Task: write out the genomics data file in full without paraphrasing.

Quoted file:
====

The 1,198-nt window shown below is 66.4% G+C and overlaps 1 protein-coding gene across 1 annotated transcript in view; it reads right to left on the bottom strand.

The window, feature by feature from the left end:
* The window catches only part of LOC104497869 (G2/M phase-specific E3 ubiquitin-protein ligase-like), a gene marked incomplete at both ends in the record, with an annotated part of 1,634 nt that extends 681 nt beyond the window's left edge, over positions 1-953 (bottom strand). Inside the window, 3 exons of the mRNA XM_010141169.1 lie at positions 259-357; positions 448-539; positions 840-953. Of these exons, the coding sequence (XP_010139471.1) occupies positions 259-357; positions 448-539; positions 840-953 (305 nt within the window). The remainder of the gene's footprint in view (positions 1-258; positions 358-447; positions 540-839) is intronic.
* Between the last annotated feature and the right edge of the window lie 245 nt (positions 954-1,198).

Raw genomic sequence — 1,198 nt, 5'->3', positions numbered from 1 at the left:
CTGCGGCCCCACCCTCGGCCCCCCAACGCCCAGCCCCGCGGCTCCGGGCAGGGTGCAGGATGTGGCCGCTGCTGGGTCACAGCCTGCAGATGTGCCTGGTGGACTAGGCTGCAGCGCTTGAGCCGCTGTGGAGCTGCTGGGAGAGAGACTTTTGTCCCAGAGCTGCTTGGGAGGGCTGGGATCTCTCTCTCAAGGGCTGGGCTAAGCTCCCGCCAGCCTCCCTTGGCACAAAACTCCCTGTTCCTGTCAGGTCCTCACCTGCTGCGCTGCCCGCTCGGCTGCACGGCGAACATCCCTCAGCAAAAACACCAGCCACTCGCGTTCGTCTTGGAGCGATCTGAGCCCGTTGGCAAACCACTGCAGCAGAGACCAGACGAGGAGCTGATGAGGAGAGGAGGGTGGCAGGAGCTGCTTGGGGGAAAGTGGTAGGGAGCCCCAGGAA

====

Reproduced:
The 1,198-nt window shown below is 66.4% G+C and overlaps 1 protein-coding gene across 1 annotated transcript in view; it reads right to left on the bottom strand.

The window, feature by feature from the left end:
* The window catches only part of LOC104497869 (G2/M phase-specific E3 ubiquitin-protein ligase-like), a gene marked incomplete at both ends in the record, with an annotated part of 1,634 nt that extends 681 nt beyond the window's left edge, over positions 1-953 (bottom strand). Inside the window, 3 exons of the mRNA XM_010141169.1 lie at positions 259-357; positions 448-539; positions 840-953. Of these exons, the coding sequence (XP_010139471.1) occupies positions 259-357; positions 448-539; positions 840-953 (305 nt within the window). The remainder of the gene's footprint in view (positions 1-258; positions 358-447; positions 540-839) is intronic.
* Between the last annotated feature and the right edge of the window lie 245 nt (positions 954-1,198).

Raw genomic sequence — 1,198 nt, 5'->3', positions numbered from 1 at the left:
CTGCGGCCCCACCCTCGGCCCCCCAACGCCCAGCCCCGCGGCTCCGGGCAGGGTGCAGGATGTGGCCGCTGCTGGGTCACAGCCTGCAGATGTGCCTGGTGGACTAGGCTGCAGCGCTTGAGCCGCTGTGGAGCTGCTGGGAGAGAGACTTTTGTCCCAGAGCTGCTTGGGAGGGCTGGGATCTCTCTCTCAAGGGCTGGGCTAAGCTCCCGCCAGCCTCCCTTGGCACAAAACTCCCTGTTCCTGTCAGGTCCTCACCTGCTGCGCTGCCCGCTCGGCTGCACGGCGAACATCCCTCAGCAAAAACACCAGCCACTCGCGTTCGTCTTGGAGCGATCTGAGCCCGTTGGCAAACCACTGCAGCAGAGACCAGACGAGGAGCTGATGAGGAGAGGAGGGTGGCAGGAGCTGCTTGGGGGAAAGTGGTAGGGAGCCCCAGGAA